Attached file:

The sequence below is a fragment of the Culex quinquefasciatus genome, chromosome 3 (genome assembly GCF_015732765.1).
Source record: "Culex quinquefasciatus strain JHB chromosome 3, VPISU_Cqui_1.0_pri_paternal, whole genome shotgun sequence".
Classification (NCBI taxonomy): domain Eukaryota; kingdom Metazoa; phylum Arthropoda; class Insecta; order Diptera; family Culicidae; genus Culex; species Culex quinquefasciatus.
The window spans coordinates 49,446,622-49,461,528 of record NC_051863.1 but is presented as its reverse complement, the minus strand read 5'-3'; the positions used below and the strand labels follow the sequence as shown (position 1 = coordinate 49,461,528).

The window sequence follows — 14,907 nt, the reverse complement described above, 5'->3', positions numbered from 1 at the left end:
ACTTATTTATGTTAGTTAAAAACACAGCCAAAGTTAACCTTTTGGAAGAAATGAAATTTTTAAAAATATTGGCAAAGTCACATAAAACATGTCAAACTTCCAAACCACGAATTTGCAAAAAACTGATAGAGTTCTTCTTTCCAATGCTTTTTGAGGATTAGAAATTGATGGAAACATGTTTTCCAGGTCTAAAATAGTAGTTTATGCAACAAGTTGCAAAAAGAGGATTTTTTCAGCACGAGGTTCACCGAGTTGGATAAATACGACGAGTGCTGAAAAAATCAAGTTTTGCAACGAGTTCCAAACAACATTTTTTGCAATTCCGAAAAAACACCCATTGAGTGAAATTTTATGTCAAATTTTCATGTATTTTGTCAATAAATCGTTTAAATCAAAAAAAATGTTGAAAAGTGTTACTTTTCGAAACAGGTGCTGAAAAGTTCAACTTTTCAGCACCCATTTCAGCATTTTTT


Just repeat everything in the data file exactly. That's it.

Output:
The sequence below is a fragment of the Culex quinquefasciatus genome, chromosome 3 (genome assembly GCF_015732765.1).
Source record: "Culex quinquefasciatus strain JHB chromosome 3, VPISU_Cqui_1.0_pri_paternal, whole genome shotgun sequence".
Classification (NCBI taxonomy): domain Eukaryota; kingdom Metazoa; phylum Arthropoda; class Insecta; order Diptera; family Culicidae; genus Culex; species Culex quinquefasciatus.
The window spans coordinates 49,446,622-49,461,528 of record NC_051863.1 but is presented as its reverse complement, the minus strand read 5'-3'; the positions used below and the strand labels follow the sequence as shown (position 1 = coordinate 49,461,528).

The window sequence follows — 14,907 nt, the reverse complement described above, 5'->3', positions numbered from 1 at the left end:
ACTTATTTATGTTAGTTAAAAACACAGCCAAAGTTAACCTTTTGGAAGAAATGAAATTTTTAAAAATATTGGCAAAGTCACATAAAACATGTCAAACTTCCAAACCACGAATTTGCAAAAAACTGATAGAGTTCTTCTTTCCAATGCTTTTTGAGGATTAGAAATTGATGGAAACATGTTTTCCAGGTCTAAAATAGTAGTTTATGCAACAAGTTGCAAAAAGAGGATTTTTTCAGCACGAGGTTCACCGAGTTGGATAAATACGACGAGTGCTGAAAAAATCAAGTTTTGCAACGAGTTCCAAACAACATTTTTTGCAATTCCGAAAAAACACCCATTGAGTGAAATTTTATGTCAAATTTTCATGTATTTTGTCAATAAATCGTTTAAATCAAAAAAAATGTTGAAAAGTGTTACTTTTCGAAACAGGTGCTGAAAAGTTCAACTTTTCAGCACCCATTTCAGCATTTTTT